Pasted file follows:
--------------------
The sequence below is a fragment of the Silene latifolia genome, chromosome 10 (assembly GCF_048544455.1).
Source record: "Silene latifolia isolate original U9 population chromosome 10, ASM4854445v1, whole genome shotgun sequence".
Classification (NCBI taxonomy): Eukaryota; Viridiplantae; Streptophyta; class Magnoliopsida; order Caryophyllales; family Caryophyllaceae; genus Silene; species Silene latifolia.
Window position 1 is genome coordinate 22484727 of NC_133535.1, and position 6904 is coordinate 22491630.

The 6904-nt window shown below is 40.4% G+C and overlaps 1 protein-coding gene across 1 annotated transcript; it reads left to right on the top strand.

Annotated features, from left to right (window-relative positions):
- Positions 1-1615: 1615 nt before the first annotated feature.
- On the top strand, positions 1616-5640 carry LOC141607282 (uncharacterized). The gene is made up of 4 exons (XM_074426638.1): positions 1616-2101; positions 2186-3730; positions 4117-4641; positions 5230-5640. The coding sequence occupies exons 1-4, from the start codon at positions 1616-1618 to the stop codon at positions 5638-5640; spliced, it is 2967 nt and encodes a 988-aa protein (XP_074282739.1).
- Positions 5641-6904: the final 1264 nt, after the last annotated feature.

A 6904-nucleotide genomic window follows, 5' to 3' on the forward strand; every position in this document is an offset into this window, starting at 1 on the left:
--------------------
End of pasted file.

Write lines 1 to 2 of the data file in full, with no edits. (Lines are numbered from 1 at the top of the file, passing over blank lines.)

The sequence below is a fragment of the Silene latifolia genome, chromosome 10 (assembly GCF_048544455.1).
Source record: "Silene latifolia isolate original U9 population chromosome 10, ASM4854445v1, whole genome shotgun sequence".